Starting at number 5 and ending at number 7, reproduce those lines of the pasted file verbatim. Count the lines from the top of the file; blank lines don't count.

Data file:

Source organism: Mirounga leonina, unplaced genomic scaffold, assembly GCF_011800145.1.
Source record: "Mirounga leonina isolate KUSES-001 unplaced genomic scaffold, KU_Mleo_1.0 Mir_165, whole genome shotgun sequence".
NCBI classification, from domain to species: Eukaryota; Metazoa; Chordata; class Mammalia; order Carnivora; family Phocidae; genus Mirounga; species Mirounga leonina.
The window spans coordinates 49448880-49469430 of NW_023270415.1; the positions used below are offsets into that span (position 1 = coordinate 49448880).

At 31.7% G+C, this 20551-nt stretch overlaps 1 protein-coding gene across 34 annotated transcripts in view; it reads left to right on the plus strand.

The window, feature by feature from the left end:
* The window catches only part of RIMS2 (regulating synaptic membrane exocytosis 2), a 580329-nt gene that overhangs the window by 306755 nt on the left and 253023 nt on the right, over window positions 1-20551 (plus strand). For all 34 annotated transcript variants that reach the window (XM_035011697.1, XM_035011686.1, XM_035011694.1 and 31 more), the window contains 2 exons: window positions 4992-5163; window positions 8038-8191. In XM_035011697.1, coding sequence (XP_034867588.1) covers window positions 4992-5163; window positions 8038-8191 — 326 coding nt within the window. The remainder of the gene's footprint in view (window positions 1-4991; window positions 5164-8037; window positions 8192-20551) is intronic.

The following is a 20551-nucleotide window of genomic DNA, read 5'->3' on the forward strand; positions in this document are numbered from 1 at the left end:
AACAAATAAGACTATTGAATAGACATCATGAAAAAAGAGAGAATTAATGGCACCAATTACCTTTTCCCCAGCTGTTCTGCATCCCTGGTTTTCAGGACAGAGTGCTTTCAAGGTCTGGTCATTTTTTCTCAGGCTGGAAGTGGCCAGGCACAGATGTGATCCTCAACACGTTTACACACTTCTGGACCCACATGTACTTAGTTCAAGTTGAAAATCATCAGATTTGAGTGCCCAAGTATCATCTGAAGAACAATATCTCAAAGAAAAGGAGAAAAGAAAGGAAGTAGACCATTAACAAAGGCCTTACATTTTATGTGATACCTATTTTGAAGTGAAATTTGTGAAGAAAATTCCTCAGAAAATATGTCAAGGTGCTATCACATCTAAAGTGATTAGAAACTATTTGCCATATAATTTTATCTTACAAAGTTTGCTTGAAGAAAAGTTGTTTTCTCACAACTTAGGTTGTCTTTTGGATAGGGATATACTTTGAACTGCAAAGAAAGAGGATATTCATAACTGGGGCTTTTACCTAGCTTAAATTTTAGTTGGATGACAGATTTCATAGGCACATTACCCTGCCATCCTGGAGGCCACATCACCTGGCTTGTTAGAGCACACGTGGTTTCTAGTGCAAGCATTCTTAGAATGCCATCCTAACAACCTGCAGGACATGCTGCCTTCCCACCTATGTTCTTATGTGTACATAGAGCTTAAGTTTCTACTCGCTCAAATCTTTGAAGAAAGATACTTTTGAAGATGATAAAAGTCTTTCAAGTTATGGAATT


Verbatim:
At 31.7% G+C, this 20551-nt stretch overlaps 1 protein-coding gene across 34 annotated transcripts in view; it reads left to right on the plus strand.

The window, feature by feature from the left end:
* The window catches only part of RIMS2 (regulating synaptic membrane exocytosis 2), a 580329-nt gene that overhangs the window by 306755 nt on the left and 253023 nt on the right, over window positions 1-20551 (plus strand). For all 34 annotated transcript variants that reach the window (XM_035011697.1, XM_035011686.1, XM_035011694.1 and 31 more), the window contains 2 exons: window positions 4992-5163; window positions 8038-8191. In XM_035011697.1, coding sequence (XP_034867588.1) covers window positions 4992-5163; window positions 8038-8191 — 326 coding nt within the window. The remainder of the gene's footprint in view (window positions 1-4991; window positions 5164-8037; window positions 8192-20551) is intronic.